Brad Taylor is a veteran of the U.S. Army Infantry and Special Forces, serving for over two decades visiting places and doing things that qualify him as one of those rough men who stand ready in the night to visit storm and lightning on those who would harm us. Thus his books, which comprise the Pike Logan series, are shot through with descriptions of mission incidents that either most assuredly did happen or should have. THE WIDOW’S STRIKE is a bit of a change of pace, in the sense that it reads like a collaboration between Taylor and the late Michael Crichton, which serves to ratchet up the suspense to new, almost unbearable levels.
Pike is the owner of Grolier Recovery Services, which ostensibly smooths and clears things over for archaeological projects around the world but actually is a cover for an off-the-books counterterrorism unit known as the Taskforce. Pike and Jennifer Cahill, his partner in saving the nation and the world from itself, get pressed into service once again. After retrieving a member of their team from a foreign prison with some identity theft and misdirection, the Taskforce undertakes their most frightening mission yet.
"If you have an ounce of germophobia in your body, THE WIDOW’S STRIKE will keep you up at night, reading and worrying."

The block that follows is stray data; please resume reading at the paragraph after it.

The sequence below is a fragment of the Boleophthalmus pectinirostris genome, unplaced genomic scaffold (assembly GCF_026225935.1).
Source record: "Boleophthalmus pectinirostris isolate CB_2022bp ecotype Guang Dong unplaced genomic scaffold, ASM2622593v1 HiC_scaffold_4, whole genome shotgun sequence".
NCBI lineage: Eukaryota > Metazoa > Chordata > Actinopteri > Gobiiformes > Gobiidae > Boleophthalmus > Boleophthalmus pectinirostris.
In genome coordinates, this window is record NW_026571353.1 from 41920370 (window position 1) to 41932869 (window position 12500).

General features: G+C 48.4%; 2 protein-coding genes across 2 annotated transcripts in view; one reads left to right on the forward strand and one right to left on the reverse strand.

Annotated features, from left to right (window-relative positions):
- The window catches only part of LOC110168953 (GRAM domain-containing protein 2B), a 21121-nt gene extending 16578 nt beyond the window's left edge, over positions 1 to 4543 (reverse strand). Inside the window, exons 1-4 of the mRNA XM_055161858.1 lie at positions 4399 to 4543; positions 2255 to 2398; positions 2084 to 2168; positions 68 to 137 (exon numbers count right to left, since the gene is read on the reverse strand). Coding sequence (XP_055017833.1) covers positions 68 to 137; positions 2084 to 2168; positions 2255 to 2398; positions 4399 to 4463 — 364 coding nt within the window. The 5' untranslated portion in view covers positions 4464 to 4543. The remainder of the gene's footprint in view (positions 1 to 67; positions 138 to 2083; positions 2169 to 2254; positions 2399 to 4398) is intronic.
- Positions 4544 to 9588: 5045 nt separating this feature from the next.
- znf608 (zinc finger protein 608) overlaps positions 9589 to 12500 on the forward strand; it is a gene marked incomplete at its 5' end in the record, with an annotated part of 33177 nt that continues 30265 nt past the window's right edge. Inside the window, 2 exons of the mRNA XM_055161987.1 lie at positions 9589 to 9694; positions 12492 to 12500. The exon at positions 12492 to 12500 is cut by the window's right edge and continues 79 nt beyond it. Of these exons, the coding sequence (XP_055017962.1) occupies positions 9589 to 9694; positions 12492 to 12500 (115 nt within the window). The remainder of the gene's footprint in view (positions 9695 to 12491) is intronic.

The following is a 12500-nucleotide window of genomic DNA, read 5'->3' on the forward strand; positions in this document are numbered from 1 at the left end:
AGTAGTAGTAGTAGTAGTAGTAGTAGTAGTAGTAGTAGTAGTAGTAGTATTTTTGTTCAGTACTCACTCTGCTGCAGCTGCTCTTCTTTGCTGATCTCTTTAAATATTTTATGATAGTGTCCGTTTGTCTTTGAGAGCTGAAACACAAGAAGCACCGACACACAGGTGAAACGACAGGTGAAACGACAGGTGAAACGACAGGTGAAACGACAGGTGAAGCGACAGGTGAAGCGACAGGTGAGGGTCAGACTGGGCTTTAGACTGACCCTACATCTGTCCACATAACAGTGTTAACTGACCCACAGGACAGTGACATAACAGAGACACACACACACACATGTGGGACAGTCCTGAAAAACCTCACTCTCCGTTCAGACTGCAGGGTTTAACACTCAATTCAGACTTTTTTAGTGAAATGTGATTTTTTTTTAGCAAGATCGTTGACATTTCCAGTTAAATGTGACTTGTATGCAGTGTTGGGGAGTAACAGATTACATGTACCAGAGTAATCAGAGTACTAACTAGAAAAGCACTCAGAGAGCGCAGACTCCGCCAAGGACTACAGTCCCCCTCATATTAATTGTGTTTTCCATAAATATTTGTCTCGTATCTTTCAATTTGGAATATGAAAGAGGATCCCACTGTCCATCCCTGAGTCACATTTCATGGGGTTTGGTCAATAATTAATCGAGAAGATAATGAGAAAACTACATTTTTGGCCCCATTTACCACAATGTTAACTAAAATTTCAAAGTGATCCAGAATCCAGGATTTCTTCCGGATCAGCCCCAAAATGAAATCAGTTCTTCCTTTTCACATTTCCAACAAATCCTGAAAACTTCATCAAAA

Remember what I said earlier about saving the world? That was not an exaggeration. A pharmaceutical company has been working on a vaccine in anticipation of the potential mutation of a next-generation virus. Although successfully producing the mutation but unable to develop a cure for it, the research is shut down after a tragic lab accident. Malik Musavi, a brigadier general in the Pasdaran (aka the Iranian Revolutionary Guard Corps of Iran), learns of the research and develops a plot to obtain the virus and direct it against the United States. Musavi is brilliant and dangerously deranged; the Taskforce is on to him almost immediately, but he remains a step or so ahead of it and Pike. That doesn’t mean that the Taskforce is hapless in any way. There is quite a bit of give-and-take, with the Taskforce thwarting Musavi here, Musavi pulling one over on the Taskforce there. All the while, Musavi’s plot, which is admittedly ingenious, advances slowly but inexorably toward success.
There are two terrific elements, outside of several mission-oriented vignettes sprinkled throughout the story, that make THE WIDOW’S STRIKE such a success. The first is all the gadgetry at the disposal of the Taskforce. It’s not quite on the order of excess that an American equivalent of Q would present to Pike, but there is enough of a “gee whiz” factor to make that GPS unit or drone that you bought online look just a little outmoded. The other is the virus itself, which is a nasty one with an extremely interesting delivery mode. If that is not enough for you, the ever-developing personal chemistry between Pike and Jennifer occasionally rears its head, just often enough to keep things interesting without it hijacking the book. Actually, that would be impossible, given the topic.
If you have an ounce of germophobia in your body, THE WIDOW’S STRIKE will keep you up at night, reading and worrying.
Reviewed by Joe Hartlaub on August 9, 2013